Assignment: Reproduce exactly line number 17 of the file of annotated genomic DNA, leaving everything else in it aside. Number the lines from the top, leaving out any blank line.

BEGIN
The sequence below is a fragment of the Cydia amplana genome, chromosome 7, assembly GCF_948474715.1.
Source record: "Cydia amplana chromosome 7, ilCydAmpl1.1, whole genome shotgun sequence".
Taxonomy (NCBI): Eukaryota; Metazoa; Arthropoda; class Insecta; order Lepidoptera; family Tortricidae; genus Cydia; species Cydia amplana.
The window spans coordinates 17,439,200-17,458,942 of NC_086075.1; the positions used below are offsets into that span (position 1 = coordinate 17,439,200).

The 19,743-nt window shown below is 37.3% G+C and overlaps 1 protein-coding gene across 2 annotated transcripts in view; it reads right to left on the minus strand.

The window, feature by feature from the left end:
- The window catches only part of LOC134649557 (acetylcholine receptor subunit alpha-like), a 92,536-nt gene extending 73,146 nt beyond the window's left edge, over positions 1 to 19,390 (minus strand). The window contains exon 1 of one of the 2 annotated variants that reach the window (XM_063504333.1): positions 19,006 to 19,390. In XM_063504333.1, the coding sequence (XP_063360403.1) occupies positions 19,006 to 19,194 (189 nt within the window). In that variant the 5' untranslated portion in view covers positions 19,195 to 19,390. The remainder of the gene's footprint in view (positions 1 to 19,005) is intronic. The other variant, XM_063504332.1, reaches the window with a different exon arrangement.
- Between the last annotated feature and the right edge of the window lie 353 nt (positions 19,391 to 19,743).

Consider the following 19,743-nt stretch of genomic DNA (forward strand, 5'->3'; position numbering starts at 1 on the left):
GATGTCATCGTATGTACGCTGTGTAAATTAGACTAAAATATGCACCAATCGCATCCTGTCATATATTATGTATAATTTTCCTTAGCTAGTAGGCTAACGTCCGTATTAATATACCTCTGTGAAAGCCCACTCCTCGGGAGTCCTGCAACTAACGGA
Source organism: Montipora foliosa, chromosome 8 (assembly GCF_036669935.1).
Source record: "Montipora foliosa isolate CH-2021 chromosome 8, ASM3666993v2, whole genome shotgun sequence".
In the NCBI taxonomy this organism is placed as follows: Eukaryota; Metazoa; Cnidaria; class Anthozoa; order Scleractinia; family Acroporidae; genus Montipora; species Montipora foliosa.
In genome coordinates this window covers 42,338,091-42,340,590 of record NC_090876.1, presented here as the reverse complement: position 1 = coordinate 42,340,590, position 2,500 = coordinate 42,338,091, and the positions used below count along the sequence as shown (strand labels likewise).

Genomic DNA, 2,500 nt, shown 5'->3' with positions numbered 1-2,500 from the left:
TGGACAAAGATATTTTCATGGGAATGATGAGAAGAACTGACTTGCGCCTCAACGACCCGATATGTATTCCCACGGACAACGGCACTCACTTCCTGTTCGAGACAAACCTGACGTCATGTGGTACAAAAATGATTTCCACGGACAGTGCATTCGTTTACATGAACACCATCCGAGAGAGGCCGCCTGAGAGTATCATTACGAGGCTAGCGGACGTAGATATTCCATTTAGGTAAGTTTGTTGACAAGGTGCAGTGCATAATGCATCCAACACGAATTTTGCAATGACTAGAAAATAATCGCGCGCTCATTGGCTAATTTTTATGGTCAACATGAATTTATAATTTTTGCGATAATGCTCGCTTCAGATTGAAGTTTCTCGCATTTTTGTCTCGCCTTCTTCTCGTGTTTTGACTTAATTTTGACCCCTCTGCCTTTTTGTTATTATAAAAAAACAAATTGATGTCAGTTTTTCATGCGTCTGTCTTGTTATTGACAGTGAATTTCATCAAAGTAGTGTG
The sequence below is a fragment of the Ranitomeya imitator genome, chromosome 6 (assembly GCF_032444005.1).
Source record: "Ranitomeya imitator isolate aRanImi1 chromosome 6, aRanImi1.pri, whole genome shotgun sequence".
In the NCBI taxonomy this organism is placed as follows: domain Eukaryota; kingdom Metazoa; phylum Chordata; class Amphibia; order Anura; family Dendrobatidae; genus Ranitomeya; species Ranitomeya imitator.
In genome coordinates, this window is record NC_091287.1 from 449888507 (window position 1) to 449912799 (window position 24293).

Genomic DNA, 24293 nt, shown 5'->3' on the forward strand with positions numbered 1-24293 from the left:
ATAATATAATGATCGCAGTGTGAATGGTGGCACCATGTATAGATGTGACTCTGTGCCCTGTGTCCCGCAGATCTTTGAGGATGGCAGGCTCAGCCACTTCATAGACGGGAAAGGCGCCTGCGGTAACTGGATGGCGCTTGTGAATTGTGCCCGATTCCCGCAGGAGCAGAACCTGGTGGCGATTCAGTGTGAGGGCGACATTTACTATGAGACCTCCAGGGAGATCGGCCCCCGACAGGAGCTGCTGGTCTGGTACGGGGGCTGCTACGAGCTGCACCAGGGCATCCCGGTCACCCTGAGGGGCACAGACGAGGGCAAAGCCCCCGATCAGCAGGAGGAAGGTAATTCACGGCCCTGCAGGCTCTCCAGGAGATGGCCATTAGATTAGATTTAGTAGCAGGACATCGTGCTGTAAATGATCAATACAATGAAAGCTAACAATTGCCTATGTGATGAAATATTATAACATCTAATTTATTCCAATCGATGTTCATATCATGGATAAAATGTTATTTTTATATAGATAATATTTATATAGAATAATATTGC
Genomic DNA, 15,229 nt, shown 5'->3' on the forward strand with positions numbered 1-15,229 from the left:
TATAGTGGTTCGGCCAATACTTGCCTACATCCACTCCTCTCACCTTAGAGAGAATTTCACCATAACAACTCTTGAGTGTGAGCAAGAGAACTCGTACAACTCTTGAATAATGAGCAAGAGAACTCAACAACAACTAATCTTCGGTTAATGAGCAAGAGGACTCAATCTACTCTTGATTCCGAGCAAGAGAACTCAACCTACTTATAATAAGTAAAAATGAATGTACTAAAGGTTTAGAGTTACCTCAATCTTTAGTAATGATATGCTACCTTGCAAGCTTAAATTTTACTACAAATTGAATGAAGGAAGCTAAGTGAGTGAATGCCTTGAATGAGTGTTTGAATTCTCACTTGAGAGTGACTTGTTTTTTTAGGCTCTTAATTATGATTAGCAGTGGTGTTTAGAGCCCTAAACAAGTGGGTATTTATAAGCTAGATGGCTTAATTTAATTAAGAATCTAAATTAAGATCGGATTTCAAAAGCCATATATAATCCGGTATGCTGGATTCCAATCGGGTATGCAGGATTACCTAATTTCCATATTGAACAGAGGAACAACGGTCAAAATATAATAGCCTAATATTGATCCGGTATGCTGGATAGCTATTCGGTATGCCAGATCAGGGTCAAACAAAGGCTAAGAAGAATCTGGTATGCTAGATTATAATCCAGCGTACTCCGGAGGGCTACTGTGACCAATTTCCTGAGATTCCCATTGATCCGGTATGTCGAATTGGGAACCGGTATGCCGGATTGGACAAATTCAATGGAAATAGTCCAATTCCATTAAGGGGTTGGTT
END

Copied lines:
The sequence below is a fragment of the Ranitomeya imitator genome, chromosome 6 (assembly GCF_032444005.1).